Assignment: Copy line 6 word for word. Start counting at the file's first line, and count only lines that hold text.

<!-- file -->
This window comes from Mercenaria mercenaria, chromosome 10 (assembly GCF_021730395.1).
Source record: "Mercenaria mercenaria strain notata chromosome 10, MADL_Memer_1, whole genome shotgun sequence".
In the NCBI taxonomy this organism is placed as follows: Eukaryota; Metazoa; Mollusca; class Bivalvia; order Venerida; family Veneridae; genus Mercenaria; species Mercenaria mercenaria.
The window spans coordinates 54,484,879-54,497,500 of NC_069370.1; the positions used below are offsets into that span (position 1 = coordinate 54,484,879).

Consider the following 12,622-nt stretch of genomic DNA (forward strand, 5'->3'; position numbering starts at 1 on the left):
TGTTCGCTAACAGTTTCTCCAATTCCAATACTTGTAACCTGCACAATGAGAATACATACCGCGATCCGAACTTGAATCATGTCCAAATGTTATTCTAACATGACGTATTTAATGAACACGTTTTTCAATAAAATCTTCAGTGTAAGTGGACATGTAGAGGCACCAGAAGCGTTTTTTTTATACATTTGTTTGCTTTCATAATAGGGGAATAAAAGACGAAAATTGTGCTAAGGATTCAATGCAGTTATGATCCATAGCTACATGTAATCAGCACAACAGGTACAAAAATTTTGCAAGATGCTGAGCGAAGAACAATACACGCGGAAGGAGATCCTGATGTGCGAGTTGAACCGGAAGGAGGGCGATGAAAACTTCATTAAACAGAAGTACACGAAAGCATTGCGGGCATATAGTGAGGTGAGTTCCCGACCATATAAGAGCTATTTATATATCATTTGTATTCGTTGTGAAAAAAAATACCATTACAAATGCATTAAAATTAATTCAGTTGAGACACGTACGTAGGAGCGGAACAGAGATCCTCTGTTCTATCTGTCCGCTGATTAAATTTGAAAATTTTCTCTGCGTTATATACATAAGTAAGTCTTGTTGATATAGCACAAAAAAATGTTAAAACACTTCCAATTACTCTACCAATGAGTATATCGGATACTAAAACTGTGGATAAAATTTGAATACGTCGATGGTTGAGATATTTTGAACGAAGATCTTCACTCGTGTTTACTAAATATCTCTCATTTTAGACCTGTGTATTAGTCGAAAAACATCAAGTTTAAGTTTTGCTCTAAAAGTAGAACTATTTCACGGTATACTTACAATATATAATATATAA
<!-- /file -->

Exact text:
TGTTCGCTAACAGTTTCTCCAATTCCAATACTTGTAACCTGCACAATGAGAATACATACCGCGATCCGAACTTGAATCATGTCCAAATGTTATTCTAACATGACGTATTTAATGAACACGTTTTTCAATAAAATCTTCAGTGTAAGTGGACATGTAGAGGCACCAGAAGCGTTTTTTTTATACATTTGTTTGCTTTCATAATAGGGGAATAAAAGACGAAAATTGTGCTAAGGATTCAATGCAGTTATGATCCATAGCTACATGTAATCAGCACAACAGGTACAAAAATTTTGCAAGATGCTGAGCGAAGAACAATACACGCGGAAGGAGATCCTGATGTGCGAGTTGAACCGGAAGGAGGGCGATGAAAACTTCATTAAACAGAAGTACACGAAAGCATTGCGGGCATATAGTGAGGTGAGTTCCCGACCATATAAGAGCTATTTATATATCATTTGTATTCGTTGTGAAAAAAAATACCATTACAAATGCATTAAAATTAATTCAGTTGAGACACGTACGTAGGAGCGGAACAGAGATCCTCTGTTCTATCTGTCCGCTGATTAAATTTGAAAATTTTCTCTGCGTTATATACATAAGTAAGTCTTGTTGATATAGCACAAAAAAATGTTAAAACACTTCCAATTACTCTACCAATGAGTATATCGGATACTAAAACTGTGGATAAAATTTGAATACGTCGATGGTTGAGATATTTTGAACGAAGATCTTCACTCGTGTTTACTAAATATCTCTCATTTTAGACCTGTGTATTAGTCGAAAAACATCAAGTTTAAGTTTTGCTCTAAAAGTAGAACTATTTCACGGTATACTTACAATATATAATATATAA